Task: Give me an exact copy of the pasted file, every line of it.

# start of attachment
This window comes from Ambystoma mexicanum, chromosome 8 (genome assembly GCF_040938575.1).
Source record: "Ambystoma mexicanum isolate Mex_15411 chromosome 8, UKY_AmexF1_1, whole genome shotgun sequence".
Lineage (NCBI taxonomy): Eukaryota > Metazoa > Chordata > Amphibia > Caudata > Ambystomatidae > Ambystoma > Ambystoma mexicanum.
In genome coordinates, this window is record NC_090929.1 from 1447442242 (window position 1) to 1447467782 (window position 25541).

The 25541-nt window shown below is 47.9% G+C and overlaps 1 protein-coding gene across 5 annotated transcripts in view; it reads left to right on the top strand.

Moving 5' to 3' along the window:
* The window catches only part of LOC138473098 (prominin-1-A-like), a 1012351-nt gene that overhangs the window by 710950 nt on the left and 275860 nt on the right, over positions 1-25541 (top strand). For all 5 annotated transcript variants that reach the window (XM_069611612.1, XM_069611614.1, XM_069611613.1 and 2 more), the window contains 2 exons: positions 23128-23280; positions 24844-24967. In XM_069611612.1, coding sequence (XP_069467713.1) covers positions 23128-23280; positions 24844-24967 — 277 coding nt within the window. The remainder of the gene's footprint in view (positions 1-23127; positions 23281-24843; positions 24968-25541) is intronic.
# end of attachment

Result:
This window comes from Ambystoma mexicanum, chromosome 8 (genome assembly GCF_040938575.1).
Source record: "Ambystoma mexicanum isolate Mex_15411 chromosome 8, UKY_AmexF1_1, whole genome shotgun sequence".
Lineage (NCBI taxonomy): Eukaryota > Metazoa > Chordata > Amphibia > Caudata > Ambystomatidae > Ambystoma > Ambystoma mexicanum.
In genome coordinates, this window is record NC_090929.1 from 1447442242 (window position 1) to 1447467782 (window position 25541).

The 25541-nt window shown below is 47.9% G+C and overlaps 1 protein-coding gene across 5 annotated transcripts in view; it reads left to right on the top strand.

Moving 5' to 3' along the window:
* The window catches only part of LOC138473098 (prominin-1-A-like), a 1012351-nt gene that overhangs the window by 710950 nt on the left and 275860 nt on the right, over positions 1-25541 (top strand). For all 5 annotated transcript variants that reach the window (XM_069611612.1, XM_069611614.1, XM_069611613.1 and 2 more), the window contains 2 exons: positions 23128-23280; positions 24844-24967. In XM_069611612.1, coding sequence (XP_069467713.1) covers positions 23128-23280; positions 24844-24967 — 277 coding nt within the window. The remainder of the gene's footprint in view (positions 1-23127; positions 23281-24843; positions 24968-25541) is intronic.